Almost two-thirds of the world’s population lives in the zone between 20° N and 60°N latitude. Some of the lands in this zone have suitable climate and vegetation for dense human habitation. They are warm enough and wet enough to make agriculture possible. In addition, populations are concentrated along coastal regions and river valleys. The lightly populated areas are in polar regions, heavily mountainous regions, and desert regions.

URBAN–RURAL MIX

Currently, more than half of the world’s population lives in rural areas, but that number is changing rapidly. More people are moving into cities—particularly cities with populations of more than one million people. Twenty-six giant cities, called megacities, are home to a total of more than 250 million people. The largest of these is Tokyo, with more than 28 million inhabitants. These huge cities struggle with overcrowded conditions and immense demand for water and sanitation.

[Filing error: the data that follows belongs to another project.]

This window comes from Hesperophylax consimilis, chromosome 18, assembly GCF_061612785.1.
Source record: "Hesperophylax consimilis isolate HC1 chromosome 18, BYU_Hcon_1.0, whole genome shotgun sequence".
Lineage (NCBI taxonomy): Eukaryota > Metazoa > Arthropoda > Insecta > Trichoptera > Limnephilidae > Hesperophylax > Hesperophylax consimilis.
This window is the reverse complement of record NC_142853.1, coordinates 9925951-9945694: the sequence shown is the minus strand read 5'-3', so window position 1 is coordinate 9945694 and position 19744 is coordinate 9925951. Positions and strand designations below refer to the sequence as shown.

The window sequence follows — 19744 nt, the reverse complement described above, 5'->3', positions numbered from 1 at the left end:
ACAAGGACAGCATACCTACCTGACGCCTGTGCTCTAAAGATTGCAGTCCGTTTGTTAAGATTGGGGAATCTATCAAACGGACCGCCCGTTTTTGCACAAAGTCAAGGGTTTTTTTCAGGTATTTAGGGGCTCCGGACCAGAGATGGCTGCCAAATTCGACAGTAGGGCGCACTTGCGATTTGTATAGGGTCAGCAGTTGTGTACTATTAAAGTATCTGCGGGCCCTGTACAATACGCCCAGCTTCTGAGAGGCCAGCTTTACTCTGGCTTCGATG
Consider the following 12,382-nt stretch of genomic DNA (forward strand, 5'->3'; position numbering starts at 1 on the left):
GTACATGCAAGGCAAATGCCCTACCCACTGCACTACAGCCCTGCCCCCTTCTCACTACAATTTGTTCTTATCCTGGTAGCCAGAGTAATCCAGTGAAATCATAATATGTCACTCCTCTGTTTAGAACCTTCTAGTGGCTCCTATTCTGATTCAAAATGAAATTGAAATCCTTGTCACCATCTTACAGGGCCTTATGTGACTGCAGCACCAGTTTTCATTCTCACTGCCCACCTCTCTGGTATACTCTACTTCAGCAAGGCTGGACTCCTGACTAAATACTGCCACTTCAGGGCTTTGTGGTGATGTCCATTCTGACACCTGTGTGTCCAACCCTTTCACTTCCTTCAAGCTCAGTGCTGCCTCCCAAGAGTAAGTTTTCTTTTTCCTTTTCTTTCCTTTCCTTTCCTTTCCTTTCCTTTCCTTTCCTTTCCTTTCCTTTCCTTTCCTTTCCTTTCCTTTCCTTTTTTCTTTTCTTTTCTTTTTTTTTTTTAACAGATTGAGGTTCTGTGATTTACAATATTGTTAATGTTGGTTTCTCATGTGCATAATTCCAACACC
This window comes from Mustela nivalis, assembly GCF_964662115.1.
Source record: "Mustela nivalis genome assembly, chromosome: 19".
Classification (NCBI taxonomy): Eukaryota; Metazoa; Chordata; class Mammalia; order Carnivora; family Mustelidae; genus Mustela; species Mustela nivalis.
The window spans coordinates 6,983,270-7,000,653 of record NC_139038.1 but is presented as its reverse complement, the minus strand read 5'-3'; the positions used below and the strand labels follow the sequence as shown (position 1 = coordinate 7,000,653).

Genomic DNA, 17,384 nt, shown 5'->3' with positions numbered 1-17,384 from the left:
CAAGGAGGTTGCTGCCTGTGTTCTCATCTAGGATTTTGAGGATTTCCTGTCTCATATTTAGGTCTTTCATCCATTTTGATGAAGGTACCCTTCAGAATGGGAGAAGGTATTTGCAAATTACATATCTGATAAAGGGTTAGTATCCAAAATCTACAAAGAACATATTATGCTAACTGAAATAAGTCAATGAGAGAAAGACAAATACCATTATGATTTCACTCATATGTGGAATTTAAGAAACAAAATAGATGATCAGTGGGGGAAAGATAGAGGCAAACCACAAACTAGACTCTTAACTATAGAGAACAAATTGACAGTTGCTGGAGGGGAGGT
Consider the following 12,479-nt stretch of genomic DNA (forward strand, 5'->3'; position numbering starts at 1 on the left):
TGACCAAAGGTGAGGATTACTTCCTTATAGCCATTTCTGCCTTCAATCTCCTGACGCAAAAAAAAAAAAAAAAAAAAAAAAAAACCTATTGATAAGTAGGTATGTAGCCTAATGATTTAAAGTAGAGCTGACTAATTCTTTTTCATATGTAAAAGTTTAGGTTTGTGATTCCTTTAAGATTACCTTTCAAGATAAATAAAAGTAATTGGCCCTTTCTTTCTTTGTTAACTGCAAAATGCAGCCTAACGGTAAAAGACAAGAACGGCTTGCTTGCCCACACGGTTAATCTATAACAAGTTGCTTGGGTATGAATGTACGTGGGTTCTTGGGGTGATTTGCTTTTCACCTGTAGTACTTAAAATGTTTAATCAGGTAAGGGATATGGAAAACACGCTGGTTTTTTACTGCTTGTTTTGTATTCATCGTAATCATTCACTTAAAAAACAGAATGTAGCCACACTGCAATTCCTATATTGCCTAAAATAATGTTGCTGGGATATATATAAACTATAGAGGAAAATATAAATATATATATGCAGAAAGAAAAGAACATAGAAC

World Population Density

MIGRATION

The large-scale migration of people from one location to another also alters the distribution of population. Reasons for migrating are sometimes referred to as push-pull factors. Push factors are those that cause people to leave their homeland and migrate to another region. Environmental conditions, such as drought or other natural disasters, are examples of push factors. Other push factors are political, such as war or the persecution of certain groups of people for ethnic or religious reasons.

For example, more than one million Rwandans left their country for other parts of Africa in the wake of a civil war there in 1994. Pull factors draw or attract people to another location. Countries with good economic opportunities and high salaries are the likely destinations for migrants. Favorable climate is another pull factor.

Population Density